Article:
The mozzarella. Its own name already makes us want to eat. It is a cheese that has crossed the borders of Italy to be present in the kitchen of the whole world. But this was not always the case, as for hundreds of years its traditional recipe made it very difficult to transport and market the cheese far from its production sites.
We are not talking about a modern cheese. We can trace its origin to the area of Caserta and Salerno until the time of Rome, as Pliny the Elder tells us about his first versions. In medieval times, as early as the 12th century, we find more evidence of its existence, until, as early as the 16th century, it appears with its name for the first time in a recipe book.
However, the production of mozzarella changed with the arrival of the buffalo in Italy. Until then, it was made from cow's or sheep's milk, but buffalo milk, with its special creaminess, won the hearts of Italians.
Its production begins like the other cheeses, separating the whey from the milk with the rennet until the curd is obtained, which is cut into cubes before being cooked in hot water at 60 degrees. The result is an elastic mass that is stretched and folded into the shape of a ball that we all know. To preserve it, it is immersed in a soft brine that also provides the right amount of salt to the cheese.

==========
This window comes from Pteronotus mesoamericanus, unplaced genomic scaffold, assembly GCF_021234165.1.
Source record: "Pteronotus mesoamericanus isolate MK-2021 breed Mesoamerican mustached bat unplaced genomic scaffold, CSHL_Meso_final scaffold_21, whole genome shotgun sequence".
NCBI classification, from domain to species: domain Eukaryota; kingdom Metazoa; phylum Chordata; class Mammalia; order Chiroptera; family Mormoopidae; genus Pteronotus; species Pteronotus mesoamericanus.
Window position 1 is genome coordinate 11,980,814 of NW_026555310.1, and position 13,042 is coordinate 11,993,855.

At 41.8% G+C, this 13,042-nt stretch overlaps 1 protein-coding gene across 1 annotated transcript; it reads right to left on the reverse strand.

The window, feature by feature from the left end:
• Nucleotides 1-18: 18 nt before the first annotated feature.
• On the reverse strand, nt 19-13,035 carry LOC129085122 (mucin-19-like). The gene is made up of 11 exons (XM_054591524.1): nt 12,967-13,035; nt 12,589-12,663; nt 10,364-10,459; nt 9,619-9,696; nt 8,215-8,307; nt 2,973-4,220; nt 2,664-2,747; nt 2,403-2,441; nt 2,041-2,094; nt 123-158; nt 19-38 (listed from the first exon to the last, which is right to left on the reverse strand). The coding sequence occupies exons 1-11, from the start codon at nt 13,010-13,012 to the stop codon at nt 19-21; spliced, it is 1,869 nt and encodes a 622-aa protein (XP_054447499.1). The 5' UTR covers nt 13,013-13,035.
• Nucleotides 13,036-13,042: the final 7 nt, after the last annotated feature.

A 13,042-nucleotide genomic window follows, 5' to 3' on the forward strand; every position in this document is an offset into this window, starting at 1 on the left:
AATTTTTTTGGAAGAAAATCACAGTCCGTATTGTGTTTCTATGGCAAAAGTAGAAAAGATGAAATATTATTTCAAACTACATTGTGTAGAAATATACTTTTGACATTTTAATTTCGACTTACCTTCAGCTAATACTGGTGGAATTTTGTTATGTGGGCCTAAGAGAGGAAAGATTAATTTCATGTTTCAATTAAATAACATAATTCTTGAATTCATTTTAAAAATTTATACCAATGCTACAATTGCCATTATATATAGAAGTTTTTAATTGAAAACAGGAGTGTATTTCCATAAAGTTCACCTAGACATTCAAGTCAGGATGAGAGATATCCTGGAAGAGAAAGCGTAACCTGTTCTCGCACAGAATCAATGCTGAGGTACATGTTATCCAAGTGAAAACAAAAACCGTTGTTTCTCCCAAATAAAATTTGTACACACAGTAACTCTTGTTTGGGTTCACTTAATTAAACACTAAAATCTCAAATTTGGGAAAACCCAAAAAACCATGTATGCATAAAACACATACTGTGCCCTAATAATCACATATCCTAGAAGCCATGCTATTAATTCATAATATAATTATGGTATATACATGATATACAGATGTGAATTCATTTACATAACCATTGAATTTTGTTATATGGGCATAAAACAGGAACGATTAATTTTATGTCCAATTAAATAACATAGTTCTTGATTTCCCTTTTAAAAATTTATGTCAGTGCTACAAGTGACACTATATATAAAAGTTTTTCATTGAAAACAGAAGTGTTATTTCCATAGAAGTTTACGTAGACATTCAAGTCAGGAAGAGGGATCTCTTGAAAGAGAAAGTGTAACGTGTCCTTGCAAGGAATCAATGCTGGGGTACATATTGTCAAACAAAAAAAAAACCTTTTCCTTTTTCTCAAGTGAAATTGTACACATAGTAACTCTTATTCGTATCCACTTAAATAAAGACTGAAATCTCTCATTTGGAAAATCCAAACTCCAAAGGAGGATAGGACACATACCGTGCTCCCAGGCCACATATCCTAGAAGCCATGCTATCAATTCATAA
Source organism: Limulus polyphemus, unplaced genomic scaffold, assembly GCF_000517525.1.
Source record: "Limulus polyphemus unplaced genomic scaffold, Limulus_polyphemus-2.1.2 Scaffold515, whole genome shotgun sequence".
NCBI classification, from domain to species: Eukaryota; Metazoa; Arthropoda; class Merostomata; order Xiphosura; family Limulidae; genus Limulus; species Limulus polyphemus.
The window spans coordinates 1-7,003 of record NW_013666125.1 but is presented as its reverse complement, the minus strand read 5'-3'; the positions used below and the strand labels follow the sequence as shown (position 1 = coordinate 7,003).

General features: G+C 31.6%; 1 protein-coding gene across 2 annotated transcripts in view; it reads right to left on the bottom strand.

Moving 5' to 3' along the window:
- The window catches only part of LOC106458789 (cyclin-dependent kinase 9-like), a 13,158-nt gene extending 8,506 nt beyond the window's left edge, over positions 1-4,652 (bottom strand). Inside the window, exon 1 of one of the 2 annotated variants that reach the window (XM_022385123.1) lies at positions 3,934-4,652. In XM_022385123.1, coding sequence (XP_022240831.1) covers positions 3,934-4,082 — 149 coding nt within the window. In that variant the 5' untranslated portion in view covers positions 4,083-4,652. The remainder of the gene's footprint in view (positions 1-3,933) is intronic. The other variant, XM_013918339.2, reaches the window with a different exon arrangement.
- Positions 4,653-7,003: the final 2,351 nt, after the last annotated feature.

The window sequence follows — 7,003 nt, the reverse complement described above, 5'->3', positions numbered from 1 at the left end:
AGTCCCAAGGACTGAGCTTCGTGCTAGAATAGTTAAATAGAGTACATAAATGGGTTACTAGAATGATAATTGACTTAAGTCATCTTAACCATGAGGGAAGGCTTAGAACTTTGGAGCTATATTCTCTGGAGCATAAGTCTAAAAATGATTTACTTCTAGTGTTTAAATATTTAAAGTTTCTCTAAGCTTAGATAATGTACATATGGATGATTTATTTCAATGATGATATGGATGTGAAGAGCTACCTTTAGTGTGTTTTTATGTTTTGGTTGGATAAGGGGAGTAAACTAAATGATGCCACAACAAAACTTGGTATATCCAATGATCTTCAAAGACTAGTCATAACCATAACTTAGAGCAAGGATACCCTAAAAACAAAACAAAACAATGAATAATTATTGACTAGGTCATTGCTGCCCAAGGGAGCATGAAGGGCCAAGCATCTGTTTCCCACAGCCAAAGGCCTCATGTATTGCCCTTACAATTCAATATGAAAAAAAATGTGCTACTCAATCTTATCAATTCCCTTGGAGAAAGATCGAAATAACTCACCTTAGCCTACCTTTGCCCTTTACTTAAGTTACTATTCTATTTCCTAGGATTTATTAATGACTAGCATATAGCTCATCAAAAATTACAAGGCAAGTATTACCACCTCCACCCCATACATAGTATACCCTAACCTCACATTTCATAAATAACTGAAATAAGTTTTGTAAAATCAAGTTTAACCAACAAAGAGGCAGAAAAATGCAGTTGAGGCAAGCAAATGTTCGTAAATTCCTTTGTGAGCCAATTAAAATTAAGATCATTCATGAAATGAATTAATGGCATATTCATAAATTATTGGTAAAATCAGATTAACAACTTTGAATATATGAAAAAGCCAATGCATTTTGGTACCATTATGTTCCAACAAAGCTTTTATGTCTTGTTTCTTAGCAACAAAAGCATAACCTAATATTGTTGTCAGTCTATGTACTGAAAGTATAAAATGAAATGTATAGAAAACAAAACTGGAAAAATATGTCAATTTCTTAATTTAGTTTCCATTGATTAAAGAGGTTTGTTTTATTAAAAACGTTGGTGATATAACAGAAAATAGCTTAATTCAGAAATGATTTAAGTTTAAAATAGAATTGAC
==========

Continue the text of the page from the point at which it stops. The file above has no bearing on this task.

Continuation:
Mozzarella stands out for its creaminess, mild flavour and ease of melting, making it a key ingredient in most pizzas or paninis. But it is not only served hot, it is also indispensable in salads such as caprese, which consists, without any artifice, of mozzarella, chopped tomato, basil and a good splash of olive oil.
Italy condensed into a small dish. Enjoy!